In Texas, squatters have certain rights, such as the right to your Dallas property. In fact, it’s possible for a squatter who is living on your Dallas property to eventually legally own it!
In this article, we’ll go over all the basics you need to know. You’ll learn all about:
- Squatters and how they differ from trespassers
- Adverse possession and color of title
- How a squatter can gain possession of your property
- How to prevent and remove squatters from your Dallas unit
So, let’s get started!
Who are Squatters in Texas?
A squatter is someone who lives on someone else’s property without permission. In most cases, the property is foreclosed, abandoned, or unoccupied.
What is the Difference Between a Squatter and a Trespasser?
First, squatting is civil in nature, while trespassing is a criminal offense. However, a squatter can become a trespasser if the owner establishes that the squatter is no longer welcome.
Second, a squatter occupies a property with the intention of owning it. This is not the case with a trespasser.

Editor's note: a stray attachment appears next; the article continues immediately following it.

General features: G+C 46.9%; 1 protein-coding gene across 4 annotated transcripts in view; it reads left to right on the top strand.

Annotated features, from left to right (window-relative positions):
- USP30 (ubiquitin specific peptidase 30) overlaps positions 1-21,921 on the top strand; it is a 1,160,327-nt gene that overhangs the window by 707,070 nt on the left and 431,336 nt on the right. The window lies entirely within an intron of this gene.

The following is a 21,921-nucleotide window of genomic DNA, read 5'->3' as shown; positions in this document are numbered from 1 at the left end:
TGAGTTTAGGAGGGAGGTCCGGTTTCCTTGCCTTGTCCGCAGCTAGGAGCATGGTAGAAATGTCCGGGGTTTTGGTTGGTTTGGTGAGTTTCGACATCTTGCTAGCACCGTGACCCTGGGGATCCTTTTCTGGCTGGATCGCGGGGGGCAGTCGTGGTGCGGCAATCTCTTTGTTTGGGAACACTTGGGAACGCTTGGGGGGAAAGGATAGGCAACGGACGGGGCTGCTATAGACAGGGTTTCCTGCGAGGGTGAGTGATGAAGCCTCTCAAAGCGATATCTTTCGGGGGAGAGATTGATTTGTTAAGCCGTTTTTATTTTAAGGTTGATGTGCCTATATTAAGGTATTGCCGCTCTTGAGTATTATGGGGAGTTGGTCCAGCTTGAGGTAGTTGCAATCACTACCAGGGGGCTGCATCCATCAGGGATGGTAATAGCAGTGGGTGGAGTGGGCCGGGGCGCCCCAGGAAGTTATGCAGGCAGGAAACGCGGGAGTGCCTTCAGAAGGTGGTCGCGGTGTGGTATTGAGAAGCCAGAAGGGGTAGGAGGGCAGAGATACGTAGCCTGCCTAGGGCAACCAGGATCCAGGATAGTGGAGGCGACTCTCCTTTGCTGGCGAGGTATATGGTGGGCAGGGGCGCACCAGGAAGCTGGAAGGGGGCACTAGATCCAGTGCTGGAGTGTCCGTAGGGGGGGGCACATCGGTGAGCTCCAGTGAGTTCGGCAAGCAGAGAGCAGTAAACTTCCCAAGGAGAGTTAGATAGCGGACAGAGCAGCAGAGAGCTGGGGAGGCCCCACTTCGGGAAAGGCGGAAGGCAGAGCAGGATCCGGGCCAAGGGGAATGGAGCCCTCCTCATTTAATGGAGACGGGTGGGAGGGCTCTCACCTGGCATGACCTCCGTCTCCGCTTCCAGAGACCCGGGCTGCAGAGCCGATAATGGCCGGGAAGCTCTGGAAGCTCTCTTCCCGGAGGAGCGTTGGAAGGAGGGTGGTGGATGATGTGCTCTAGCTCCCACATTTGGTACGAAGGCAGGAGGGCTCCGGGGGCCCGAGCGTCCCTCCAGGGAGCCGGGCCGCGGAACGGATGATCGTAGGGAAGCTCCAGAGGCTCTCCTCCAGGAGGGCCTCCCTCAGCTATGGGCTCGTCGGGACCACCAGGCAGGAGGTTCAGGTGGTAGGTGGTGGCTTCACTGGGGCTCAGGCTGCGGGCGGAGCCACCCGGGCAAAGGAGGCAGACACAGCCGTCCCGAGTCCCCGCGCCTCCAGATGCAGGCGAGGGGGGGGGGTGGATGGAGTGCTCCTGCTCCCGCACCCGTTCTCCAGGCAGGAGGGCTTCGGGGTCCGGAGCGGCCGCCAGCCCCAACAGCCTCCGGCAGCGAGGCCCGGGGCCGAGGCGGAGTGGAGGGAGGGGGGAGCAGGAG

And third, a squatter has rights under the law whereas a trespasser doesn’t. In fact, even law enforcement will usually stay away from cases involving squatters.
Are Holdover Tenants Trespassers?
When a tenant signs a lease, they agree to live there for a certain duration of time – usually, one year. So, once the lease has expired, they are required to move out of their rented premises.
This, however, doesn’t always happen. If a tenant doesn’t leave, the tenant becomes a “holdover tenant.” The landlord may choose to either let the tenant continue living on the property or ask them to leave.
If the landlord allows the tenant to continue living on the property, then the tenant lives on the landlord’s will. In other words, the landlord can terminate their tenancy at any time without notice.
But if the landlord asks the tenant to leave and they refuse, the landlord would have the option to file a forceful detainer lawsuit. And in such a case, the tenant automatically becomes a criminal trespasser.
What is Adverse Possession?